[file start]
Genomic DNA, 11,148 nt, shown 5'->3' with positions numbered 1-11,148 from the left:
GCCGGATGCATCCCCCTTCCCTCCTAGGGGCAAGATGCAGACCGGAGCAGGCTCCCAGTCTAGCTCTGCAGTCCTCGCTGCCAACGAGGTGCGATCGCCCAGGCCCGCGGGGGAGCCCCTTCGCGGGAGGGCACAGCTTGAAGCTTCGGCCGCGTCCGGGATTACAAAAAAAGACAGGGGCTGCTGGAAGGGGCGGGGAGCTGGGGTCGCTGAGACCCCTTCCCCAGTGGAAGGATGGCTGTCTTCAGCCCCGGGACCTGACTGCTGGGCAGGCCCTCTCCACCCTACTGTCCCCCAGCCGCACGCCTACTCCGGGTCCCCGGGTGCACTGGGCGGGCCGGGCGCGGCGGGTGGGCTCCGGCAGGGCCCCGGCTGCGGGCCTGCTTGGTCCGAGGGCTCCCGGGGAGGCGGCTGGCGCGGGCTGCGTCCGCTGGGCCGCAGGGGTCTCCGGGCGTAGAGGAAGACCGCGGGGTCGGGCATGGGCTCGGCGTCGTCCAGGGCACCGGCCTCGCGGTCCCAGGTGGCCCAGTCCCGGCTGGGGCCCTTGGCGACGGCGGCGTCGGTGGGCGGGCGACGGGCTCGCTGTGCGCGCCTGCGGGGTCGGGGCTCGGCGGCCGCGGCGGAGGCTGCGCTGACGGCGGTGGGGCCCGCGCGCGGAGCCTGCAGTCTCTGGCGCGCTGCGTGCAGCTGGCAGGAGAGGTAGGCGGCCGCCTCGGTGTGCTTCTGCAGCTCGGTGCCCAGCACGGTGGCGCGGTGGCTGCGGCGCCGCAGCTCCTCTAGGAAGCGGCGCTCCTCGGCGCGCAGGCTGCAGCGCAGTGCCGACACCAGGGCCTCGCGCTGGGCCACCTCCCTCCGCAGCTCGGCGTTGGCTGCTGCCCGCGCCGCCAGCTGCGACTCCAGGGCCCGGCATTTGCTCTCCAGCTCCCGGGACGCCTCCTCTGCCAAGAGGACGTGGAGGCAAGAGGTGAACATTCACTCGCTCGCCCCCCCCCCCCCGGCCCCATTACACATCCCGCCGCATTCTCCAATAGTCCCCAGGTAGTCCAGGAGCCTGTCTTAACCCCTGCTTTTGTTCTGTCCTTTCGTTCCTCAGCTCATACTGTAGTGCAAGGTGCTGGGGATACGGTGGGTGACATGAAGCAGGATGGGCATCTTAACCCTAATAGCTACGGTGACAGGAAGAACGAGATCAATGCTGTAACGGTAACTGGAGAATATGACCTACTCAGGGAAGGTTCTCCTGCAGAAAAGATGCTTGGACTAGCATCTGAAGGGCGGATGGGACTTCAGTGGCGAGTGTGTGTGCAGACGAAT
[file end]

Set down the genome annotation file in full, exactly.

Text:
Genomic DNA, 11,148 nt, shown 5'->3' with positions numbered 1-11,148 from the left:
GCCGGATGCATCCCCCTTCCCTCCTAGGGGCAAGATGCAGACCGGAGCAGGCTCCCAGTCTAGCTCTGCAGTCCTCGCTGCCAACGAGGTGCGATCGCCCAGGCCCGCGGGGGAGCCCCTTCGCGGGAGGGCACAGCTTGAAGCTTCGGCCGCGTCCGGGATTACAAAAAAAGACAGGGGCTGCTGGAAGGGGCGGGGAGCTGGGGTCGCTGAGACCCCTTCCCCAGTGGAAGGATGGCTGTCTTCAGCCCCGGGACCTGACTGCTGGGCAGGCCCTCTCCACCCTACTGTCCCCCAGCCGCACGCCTACTCCGGGTCCCCGGGTGCACTGGGCGGGCCGGGCGCGGCGGGTGGGCTCCGGCAGGGCCCCGGCTGCGGGCCTGCTTGGTCCGAGGGCTCCCGGGGAGGCGGCTGGCGCGGGCTGCGTCCGCTGGGCCGCAGGGGTCTCCGGGCGTAGAGGAAGACCGCGGGGTCGGGCATGGGCTCGGCGTCGTCCAGGGCACCGGCCTCGCGGTCCCAGGTGGCCCAGTCCCGGCTGGGGCCCTTGGCGACGGCGGCGTCGGTGGGCGGGCGACGGGCTCGCTGTGCGCGCCTGCGGGGTCGGGGCTCGGCGGCCGCGGCGGAGGCTGCGCTGACGGCGGTGGGGCCCGCGCGCGGAGCCTGCAGTCTCTGGCGCGCTGCGTGCAGCTGGCAGGAGAGGTAGGCGGCCGCCTCGGTGTGCTTCTGCAGCTCGGTGCCCAGCACGGTGGCGCGGTGGCTGCGGCGCCGCAGCTCCTCTAGGAAGCGGCGCTCCTCGGCGCGCAGGCTGCAGCGCAGTGCCGACACCAGGGCCTCGCGCTGGGCCACCTCCCTCCGCAGCTCGGCGTTGGCTGCTGCCCGCGCCGCCAGCTGCGACTCCAGGGCCCGGCATTTGCTCTCCAGCTCCCGGGACGCCTCCTCTGCCAAGAGGACGTGGAGGCAAGAGGTGAACATTCACTCGCTCGCCCCCCCCCCCCCGGCCCCATTACACATCCCGCCGCATTCTCCAATAGTCCCCAGGTAGTCCAGGAGCCTGTCTTAACCCCTGCTTTTGTTCTGTCCTTTCGTTCCTCAGCTCATACTGTAGTGCAAGGTGCTGGGGATACGGTGGGTGACATGAAGCAGGATGGGCATCTTAACCCTAATAGCTACGGTGACAGGAAGAACGAGATCAATGCTGTAACGGTAACTGGAGAATATGACCTACTCAGGGAAGGTTCTCCTGCAGAAAAGATGCTTGGACTAGCATCTGAAGGGCGGATGGGACTTCAGTGGCGAGTGTGTGTGCAGACGAAT